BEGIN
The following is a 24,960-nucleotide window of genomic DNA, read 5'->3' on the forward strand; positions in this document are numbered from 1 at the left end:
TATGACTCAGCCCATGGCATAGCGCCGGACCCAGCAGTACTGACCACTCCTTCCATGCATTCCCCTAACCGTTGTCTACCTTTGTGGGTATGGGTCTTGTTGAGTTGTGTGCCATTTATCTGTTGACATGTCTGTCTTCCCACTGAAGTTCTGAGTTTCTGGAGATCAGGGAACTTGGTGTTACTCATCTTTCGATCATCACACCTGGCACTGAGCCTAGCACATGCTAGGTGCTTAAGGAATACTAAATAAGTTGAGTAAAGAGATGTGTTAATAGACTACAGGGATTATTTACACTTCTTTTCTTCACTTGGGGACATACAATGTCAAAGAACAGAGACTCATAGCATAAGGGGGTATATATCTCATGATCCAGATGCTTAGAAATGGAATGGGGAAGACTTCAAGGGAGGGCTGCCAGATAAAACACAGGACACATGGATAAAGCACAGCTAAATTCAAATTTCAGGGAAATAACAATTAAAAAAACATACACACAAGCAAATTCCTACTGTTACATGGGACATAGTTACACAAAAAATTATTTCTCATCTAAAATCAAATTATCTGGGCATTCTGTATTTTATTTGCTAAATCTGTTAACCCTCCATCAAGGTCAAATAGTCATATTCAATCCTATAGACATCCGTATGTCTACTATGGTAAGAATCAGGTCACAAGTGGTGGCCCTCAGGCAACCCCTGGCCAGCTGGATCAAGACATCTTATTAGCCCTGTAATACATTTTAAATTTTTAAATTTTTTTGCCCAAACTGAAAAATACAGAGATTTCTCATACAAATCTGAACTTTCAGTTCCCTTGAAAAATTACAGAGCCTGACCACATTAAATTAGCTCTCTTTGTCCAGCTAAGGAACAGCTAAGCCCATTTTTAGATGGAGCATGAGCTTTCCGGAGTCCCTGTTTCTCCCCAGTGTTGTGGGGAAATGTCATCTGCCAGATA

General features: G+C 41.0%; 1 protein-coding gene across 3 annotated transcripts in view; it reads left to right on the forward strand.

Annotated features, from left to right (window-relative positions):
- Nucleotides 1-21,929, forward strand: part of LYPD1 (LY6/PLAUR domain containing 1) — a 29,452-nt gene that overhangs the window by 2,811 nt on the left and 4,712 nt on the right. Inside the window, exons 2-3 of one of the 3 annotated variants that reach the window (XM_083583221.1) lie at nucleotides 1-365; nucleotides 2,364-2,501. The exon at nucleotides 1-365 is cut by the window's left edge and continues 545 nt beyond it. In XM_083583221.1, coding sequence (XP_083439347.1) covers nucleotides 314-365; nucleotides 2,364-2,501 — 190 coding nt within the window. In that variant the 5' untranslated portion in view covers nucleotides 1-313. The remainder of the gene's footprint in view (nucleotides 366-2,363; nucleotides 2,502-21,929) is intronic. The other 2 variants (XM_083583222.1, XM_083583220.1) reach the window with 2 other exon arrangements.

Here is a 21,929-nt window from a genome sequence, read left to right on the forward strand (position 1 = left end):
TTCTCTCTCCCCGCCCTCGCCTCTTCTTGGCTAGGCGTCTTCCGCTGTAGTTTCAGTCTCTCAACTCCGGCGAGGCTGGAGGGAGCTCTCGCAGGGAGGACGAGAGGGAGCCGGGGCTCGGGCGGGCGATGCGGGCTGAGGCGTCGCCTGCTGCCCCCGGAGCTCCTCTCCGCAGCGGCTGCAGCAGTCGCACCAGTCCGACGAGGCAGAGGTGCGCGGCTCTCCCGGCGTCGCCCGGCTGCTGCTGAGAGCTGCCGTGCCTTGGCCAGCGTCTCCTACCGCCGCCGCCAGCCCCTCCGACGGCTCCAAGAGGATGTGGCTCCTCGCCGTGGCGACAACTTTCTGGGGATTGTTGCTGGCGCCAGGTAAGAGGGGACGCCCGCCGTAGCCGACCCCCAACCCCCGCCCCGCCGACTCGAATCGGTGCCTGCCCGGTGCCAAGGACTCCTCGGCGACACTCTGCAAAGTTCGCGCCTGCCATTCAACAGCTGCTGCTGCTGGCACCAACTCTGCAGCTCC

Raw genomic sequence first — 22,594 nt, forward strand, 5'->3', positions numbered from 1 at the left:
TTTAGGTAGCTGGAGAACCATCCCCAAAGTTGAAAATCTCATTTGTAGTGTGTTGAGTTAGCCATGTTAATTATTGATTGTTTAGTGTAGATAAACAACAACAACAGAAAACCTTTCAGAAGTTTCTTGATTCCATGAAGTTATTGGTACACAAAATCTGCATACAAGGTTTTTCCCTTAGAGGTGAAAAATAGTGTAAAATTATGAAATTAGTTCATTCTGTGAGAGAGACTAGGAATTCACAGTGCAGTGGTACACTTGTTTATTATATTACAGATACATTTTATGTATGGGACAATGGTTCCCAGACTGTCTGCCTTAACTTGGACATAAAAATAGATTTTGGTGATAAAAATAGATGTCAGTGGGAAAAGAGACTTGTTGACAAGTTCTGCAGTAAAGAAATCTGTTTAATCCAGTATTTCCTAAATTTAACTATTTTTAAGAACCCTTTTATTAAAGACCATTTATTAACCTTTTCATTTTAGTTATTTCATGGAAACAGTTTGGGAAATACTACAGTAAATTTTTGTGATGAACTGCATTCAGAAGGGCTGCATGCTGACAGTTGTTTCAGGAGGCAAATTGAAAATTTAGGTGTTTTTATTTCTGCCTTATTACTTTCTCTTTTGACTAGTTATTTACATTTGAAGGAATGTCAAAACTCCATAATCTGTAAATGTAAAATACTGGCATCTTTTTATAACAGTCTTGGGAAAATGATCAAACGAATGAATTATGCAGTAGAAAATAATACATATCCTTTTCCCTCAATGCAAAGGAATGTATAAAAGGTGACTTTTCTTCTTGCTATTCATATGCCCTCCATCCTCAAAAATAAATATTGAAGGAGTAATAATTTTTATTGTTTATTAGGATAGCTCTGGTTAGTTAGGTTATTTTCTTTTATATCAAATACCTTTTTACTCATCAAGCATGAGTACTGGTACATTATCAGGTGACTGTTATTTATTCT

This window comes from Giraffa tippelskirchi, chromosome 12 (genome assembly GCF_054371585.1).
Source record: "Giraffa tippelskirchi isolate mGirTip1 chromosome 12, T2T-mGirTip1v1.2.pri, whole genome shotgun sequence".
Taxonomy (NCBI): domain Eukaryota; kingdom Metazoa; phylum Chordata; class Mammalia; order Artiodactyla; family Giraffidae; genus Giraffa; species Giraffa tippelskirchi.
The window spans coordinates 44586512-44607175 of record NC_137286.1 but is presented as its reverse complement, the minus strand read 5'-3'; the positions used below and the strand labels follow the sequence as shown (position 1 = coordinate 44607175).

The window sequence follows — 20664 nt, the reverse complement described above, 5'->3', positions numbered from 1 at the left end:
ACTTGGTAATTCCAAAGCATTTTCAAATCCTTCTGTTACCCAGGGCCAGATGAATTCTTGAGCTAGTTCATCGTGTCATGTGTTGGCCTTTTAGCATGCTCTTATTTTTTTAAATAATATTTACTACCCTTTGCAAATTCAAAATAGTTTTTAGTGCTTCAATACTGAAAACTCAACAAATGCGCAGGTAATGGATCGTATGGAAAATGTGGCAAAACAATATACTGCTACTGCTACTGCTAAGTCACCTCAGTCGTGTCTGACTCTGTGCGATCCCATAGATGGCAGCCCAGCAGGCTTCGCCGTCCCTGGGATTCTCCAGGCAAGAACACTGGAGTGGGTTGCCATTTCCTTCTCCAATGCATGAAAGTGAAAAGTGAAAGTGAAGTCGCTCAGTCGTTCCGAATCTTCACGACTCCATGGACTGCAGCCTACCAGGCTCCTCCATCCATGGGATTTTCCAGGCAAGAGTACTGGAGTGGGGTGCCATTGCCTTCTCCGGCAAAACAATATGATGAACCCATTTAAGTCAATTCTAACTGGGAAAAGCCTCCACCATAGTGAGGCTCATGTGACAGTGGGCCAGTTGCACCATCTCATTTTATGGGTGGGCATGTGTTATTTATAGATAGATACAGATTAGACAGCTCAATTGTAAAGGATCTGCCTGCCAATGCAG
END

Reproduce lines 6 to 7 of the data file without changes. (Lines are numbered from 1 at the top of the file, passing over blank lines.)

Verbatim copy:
Here is a 21,929-nt window from a genome sequence, read left to right on the forward strand (position 1 = left end):
TTCTCTCTCCCCGCCCTCGCCTCTTCTTGGCTAGGCGTCTTCCGCTGTAGTTTCAGTCTCTCAACTCCGGCGAGGCTGGAGGGAGCTCTCGCAGGGAGGACGAGAGGGAGCCGGGGCTCGGGCGGGCGATGCGGGCTGAGGCGTCGCCTGCTGCCCCCGGAGCTCCTCTCCGCAGCGGCTGCAGCAGTCGCACCAGTCCGACGAGGCAGAGGTGCGCGGCTCTCCCGGCGTCGCCCGGCTGCTGCTGAGAGCTGCCGTGCCTTGGCCAGCGTCTCCTACCGCCGCCGCCAGCCCCTCCGACGGCTCCAAGAGGATGTGGCTCCTCGCCGTGGCGACAACTTTCTGGGGATTGTTGCTGGCGCCAGGTAAGAGGGGACGCCCGCCGTAGCCGACCCCCAACCCCCGCCCCGCCGACTCGAATCGGTGCCTGCCCGGTGCCAAGGACTCCTCGGCGACACTCTGCAAAGTTCGCGCCTGCCATTCAACAGCTGCTGCTGCTGGCACCAACTCTGCAGCTCC